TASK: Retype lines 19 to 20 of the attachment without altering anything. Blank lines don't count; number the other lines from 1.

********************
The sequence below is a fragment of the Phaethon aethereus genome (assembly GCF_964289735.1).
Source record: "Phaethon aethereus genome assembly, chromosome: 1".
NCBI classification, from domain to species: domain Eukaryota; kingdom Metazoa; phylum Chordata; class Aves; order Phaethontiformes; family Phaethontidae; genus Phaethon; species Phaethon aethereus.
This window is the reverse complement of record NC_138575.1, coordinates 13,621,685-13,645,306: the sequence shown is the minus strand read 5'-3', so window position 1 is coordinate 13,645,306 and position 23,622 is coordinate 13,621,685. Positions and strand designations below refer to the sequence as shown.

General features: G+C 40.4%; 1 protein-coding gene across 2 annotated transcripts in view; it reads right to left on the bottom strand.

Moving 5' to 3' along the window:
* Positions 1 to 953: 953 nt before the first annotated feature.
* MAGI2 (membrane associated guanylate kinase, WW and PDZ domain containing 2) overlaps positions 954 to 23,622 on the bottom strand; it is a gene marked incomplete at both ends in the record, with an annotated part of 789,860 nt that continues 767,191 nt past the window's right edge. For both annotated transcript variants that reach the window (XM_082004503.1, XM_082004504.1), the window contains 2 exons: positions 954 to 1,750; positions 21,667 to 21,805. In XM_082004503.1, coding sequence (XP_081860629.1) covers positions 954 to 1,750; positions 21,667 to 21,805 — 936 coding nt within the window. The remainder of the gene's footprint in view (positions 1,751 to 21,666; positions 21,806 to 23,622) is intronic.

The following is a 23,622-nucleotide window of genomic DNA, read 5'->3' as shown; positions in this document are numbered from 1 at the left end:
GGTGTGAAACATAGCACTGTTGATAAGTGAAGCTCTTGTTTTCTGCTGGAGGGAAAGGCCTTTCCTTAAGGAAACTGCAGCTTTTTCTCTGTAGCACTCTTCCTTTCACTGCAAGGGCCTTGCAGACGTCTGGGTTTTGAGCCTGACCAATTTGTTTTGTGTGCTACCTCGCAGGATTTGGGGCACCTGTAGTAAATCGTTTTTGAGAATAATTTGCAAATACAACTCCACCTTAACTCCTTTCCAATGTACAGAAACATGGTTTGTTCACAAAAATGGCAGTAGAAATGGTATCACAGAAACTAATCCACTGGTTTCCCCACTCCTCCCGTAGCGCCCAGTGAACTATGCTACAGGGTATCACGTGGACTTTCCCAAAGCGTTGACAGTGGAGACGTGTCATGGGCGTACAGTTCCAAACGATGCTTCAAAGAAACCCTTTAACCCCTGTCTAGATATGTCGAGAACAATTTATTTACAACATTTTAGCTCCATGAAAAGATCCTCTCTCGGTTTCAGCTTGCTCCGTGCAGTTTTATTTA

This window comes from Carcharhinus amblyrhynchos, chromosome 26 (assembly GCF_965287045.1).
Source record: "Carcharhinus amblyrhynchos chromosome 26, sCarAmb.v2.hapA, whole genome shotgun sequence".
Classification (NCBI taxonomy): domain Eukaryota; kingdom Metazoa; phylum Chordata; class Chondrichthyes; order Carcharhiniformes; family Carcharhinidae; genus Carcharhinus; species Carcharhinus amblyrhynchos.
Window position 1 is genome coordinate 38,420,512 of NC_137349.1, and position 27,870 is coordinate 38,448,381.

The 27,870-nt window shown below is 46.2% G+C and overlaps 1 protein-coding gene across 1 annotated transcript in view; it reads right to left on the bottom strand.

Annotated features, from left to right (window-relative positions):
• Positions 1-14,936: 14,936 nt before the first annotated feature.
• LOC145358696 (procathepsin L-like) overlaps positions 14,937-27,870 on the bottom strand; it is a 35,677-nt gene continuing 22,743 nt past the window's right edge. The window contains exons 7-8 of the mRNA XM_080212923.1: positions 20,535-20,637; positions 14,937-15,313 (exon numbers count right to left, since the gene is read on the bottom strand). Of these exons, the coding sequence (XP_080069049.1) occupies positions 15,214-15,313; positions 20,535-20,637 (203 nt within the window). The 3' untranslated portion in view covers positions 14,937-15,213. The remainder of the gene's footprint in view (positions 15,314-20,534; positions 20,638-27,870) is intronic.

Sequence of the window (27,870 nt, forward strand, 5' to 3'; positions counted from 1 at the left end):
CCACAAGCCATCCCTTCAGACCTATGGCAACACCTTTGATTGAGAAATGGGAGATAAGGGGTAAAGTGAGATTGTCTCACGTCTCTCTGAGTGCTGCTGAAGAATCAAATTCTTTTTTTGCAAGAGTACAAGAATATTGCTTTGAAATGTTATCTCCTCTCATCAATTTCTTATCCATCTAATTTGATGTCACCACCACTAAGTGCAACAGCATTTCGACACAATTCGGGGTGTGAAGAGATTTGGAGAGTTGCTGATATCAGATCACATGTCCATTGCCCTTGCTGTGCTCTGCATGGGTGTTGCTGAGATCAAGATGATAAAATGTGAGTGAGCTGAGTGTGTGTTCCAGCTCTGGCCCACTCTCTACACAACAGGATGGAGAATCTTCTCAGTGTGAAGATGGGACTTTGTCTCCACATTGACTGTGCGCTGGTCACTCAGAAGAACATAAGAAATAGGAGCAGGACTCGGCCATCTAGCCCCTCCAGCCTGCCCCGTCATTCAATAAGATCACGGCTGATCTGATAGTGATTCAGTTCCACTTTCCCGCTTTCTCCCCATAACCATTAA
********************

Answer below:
Sequence of the window (27,870 nt, forward strand, 5' to 3'; positions counted from 1 at the left end):
CCACAAGCCATCCCTTCAGACCTATGGCAACACCTTTGATTGAGAAATGGGAGATAAGGGGTAAAGTGAGATTGTCTCACGTCTCTCTGAGTGCTGCTGAAGAATCAAATTCTTTTTTTGCAAGAGTACAAGAATATTGCTTTGAAATGTTATCTCCTCTCATCAATTTCTTATCCATCTAATTTGATGTCACCACCACTAAGTGCAACAGCATTTCGACACAATTCGGGGTGTGAAGAGATTTGGAGAGTTGCTGATATCAGATCACATGTCCATTGCCCTTGCTGTGCTCTGCATGGGTGTTGCTGAGATCAAGATGATAAAATGTGAGTGAGCTGAGTGTGTGTTCCAGCTCTGGCCCACTCTCTACACAACAGGATGGAGAATCTTCTCAGTGTGAAGATGGGACTTTGTCTCCACATTGACTGTGCGCTGGTCACTCAGAAGAACATAAGAAATAGGAGCAGGACTCGGCCATCTAGCCCCTCCAGCCTGCCCCGTCATTCAATAAGATCACGGCTGATCTGATAGTGATTCAGTTCCACTTTCCCGCTTTCTCCCCATAACCATTAA